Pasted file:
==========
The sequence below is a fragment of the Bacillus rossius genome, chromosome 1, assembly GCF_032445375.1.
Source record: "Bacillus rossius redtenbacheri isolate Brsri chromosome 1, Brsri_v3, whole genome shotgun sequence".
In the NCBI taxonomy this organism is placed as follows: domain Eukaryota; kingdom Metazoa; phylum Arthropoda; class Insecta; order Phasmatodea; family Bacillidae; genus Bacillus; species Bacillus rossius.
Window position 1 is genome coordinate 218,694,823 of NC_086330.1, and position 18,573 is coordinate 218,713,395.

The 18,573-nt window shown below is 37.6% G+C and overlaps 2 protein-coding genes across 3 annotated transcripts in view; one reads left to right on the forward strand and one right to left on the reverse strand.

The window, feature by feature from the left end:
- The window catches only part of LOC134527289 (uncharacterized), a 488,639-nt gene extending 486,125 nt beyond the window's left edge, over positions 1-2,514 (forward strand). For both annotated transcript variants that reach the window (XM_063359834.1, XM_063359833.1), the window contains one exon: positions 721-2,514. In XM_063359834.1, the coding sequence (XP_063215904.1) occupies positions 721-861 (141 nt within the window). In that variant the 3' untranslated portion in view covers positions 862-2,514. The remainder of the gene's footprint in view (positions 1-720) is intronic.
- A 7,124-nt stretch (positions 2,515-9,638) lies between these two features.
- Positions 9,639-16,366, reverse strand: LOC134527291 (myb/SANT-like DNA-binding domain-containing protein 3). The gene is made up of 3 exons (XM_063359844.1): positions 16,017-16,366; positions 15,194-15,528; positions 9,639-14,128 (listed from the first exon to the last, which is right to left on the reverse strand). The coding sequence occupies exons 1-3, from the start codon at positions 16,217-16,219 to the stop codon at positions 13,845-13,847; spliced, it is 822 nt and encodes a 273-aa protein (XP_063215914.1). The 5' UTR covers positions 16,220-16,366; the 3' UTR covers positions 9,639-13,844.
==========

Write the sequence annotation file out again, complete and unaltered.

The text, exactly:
The sequence below is a fragment of the Bacillus rossius genome, chromosome 1, assembly GCF_032445375.1.
Source record: "Bacillus rossius redtenbacheri isolate Brsri chromosome 1, Brsri_v3, whole genome shotgun sequence".
In the NCBI taxonomy this organism is placed as follows: domain Eukaryota; kingdom Metazoa; phylum Arthropoda; class Insecta; order Phasmatodea; family Bacillidae; genus Bacillus; species Bacillus rossius.
Window position 1 is genome coordinate 218,694,823 of NC_086330.1, and position 18,573 is coordinate 218,713,395.

The 18,573-nt window shown below is 37.6% G+C and overlaps 2 protein-coding genes across 3 annotated transcripts in view; one reads left to right on the forward strand and one right to left on the reverse strand.

The window, feature by feature from the left end:
- The window catches only part of LOC134527289 (uncharacterized), a 488,639-nt gene extending 486,125 nt beyond the window's left edge, over positions 1-2,514 (forward strand). For both annotated transcript variants that reach the window (XM_063359834.1, XM_063359833.1), the window contains one exon: positions 721-2,514. In XM_063359834.1, the coding sequence (XP_063215904.1) occupies positions 721-861 (141 nt within the window). In that variant the 3' untranslated portion in view covers positions 862-2,514. The remainder of the gene's footprint in view (positions 1-720) is intronic.
- A 7,124-nt stretch (positions 2,515-9,638) lies between these two features.
- Positions 9,639-16,366, reverse strand: LOC134527291 (myb/SANT-like DNA-binding domain-containing protein 3). The gene is made up of 3 exons (XM_063359844.1): positions 16,017-16,366; positions 15,194-15,528; positions 9,639-14,128 (listed from the first exon to the last, which is right to left on the reverse strand). The coding sequence occupies exons 1-3, from the start codon at positions 16,217-16,219 to the stop codon at positions 13,845-13,847; spliced, it is 822 nt and encodes a 273-aa protein (XP_063215914.1). The 5' UTR covers positions 16,220-16,366; the 3' UTR covers positions 9,639-13,844.